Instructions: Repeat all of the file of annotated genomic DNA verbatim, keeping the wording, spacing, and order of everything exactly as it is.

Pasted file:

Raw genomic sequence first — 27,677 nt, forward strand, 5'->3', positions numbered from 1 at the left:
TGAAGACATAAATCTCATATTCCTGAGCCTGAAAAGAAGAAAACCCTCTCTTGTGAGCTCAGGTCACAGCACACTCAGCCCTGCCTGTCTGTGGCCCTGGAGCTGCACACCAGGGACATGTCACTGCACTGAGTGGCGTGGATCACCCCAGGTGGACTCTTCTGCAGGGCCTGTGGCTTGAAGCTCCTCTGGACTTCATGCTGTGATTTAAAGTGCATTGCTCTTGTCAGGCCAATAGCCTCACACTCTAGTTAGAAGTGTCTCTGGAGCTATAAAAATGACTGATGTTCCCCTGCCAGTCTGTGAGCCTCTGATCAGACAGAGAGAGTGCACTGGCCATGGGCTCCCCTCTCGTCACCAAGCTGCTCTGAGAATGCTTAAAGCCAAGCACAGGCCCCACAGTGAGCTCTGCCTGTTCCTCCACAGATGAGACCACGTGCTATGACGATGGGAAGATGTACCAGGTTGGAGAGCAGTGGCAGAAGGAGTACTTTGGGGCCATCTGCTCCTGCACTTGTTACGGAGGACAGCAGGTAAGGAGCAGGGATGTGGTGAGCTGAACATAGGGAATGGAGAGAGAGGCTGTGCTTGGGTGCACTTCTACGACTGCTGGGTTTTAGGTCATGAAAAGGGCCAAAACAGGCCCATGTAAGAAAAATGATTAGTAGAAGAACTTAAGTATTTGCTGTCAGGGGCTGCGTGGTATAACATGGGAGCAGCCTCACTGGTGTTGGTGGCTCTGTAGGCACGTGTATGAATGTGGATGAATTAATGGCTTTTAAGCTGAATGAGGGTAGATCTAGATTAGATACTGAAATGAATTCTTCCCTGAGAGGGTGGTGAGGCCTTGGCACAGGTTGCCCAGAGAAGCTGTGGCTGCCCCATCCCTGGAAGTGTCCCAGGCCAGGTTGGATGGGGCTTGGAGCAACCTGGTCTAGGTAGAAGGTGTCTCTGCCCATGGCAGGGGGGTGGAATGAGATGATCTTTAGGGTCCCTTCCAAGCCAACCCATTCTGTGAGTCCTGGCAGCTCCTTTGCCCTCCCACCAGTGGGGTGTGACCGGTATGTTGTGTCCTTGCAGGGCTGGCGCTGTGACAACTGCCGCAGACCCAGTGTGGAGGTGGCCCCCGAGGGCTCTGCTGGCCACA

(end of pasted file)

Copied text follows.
Raw genomic sequence first — 27,677 nt, forward strand, 5'->3', positions numbered from 1 at the left:
TGAAGACATAAATCTCATATTCCTGAGCCTGAAAAGAAGAAAACCCTCTCTTGTGAGCTCAGGTCACAGCACACTCAGCCCTGCCTGTCTGTGGCCCTGGAGCTGCACACCAGGGACATGTCACTGCACTGAGTGGCGTGGATCACCCCAGGTGGACTCTTCTGCAGGGCCTGTGGCTTGAAGCTCCTCTGGACTTCATGCTGTGATTTAAAGTGCATTGCTCTTGTCAGGCCAATAGCCTCACACTCTAGTTAGAAGTGTCTCTGGAGCTATAAAAATGACTGATGTTCCCCTGCCAGTCTGTGAGCCTCTGATCAGACAGAGAGAGTGCACTGGCCATGGGCTCCCCTCTCGTCACCAAGCTGCTCTGAGAATGCTTAAAGCCAAGCACAGGCCCCACAGTGAGCTCTGCCTGTTCCTCCACAGATGAGACCACGTGCTATGACGATGGGAAGATGTACCAGGTTGGAGAGCAGTGGCAGAAGGAGTACTTTGGGGCCATCTGCTCCTGCACTTGTTACGGAGGACAGCAGGTAAGGAGCAGGGATGTGGTGAGCTGAACATAGGGAATGGAGAGAGAGGCTGTGCTTGGGTGCACTTCTACGACTGCTGGGTTTTAGGTCATGAAAAGGGCCAAAACAGGCCCATGTAAGAAAAATGATTAGTAGAAGAACTTAAGTATTTGCTGTCAGGGGCTGCGTGGTATAACATGGGAGCAGCCTCACTGGTGTTGGTGGCTCTGTAGGCACGTGTATGAATGTGGATGAATTAATGGCTTTTAAGCTGAATGAGGGTAGATCTAGATTAGATACTGAAATGAATTCTTCCCTGAGAGGGTGGTGAGGCCTTGGCACAGGTTGCCCAGAGAAGCTGTGGCTGCCCCATCCCTGGAAGTGTCCCAGGCCAGGTTGGATGGGGCTTGGAGCAACCTGGTCTAGGTAGAAGGTGTCTCTGCCCATGGCAGGGGGGTGGAATGAGATGATCTTTAGGGTCCCTTCCAAGCCAACCCATTCTGTGAGTCCTGGCAGCTCCTTTGCCCTCCCACCAGTGGGGTGTGACCGGTATGTTGTGTCCTTGCAGGGCTGGCGCTGTGACAACTGCCGCAGACCCAGTGTGGAGGTGGCCCCCGAGGGCTCTGCTGGCCACA